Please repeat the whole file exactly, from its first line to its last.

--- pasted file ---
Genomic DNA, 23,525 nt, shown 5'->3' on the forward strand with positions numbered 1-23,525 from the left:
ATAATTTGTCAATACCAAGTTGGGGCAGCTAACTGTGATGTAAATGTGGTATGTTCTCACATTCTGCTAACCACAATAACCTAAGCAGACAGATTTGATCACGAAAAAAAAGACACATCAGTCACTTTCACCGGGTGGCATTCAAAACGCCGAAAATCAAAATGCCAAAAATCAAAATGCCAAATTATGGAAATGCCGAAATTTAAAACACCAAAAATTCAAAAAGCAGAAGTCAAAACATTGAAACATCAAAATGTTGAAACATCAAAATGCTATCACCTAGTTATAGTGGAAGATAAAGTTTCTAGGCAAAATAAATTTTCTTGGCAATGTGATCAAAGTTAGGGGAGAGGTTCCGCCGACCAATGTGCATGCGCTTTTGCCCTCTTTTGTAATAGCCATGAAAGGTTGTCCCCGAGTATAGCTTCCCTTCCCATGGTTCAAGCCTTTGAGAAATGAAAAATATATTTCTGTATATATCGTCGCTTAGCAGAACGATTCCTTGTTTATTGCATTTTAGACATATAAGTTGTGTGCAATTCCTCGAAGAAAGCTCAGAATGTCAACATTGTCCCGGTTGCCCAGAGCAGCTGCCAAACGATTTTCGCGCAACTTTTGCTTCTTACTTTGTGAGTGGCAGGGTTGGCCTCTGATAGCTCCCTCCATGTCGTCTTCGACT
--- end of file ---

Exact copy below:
Genomic DNA, 23,525 nt, shown 5'->3' on the forward strand with positions numbered 1-23,525 from the left:
ATAATTTGTCAATACCAAGTTGGGGCAGCTAACTGTGATGTAAATGTGGTATGTTCTCACATTCTGCTAACCACAATAACCTAAGCAGACAGATTTGATCACGAAAAAAAAGACACATCAGTCACTTTCACCGGGTGGCATTCAAAACGCCGAAAATCAAAATGCCAAAAATCAAAATGCCAAATTATGGAAATGCCGAAATTTAAAACACCAAAAATTCAAAAAGCAGAAGTCAAAACATTGAAACATCAAAATGTTGAAACATCAAAATGCTATCACCTAGTTATAGTGGAAGATAAAGTTTCTAGGCAAAATAAATTTTCTTGGCAATGTGATCAAAGTTAGGGGAGAGGTTCCGCCGACCAATGTGCATGCGCTTTTGCCCTCTTTTGTAATAGCCATGAAAGGTTGTCCCCGAGTATAGCTTCCCTTCCCATGGTTCAAGCCTTTGAGAAATGAAAAATATATTTCTGTATATATCGTCGCTTAGCAGAACGATTCCTTGTTTATTGCATTTTAGACATATAAGTTGTGTGCAATTCCTCGAAGAAAGCTCAGAATGTCAACATTGTCCCGGTTGCCCAGAGCAGCTGCCAAACGATTTTCGCGCAACTTTTGCTTCTTACTTTGTGAGTGGCAGGGTTGGCCTCTGATAGCTCCCTCCATGTCGTCTTCGACT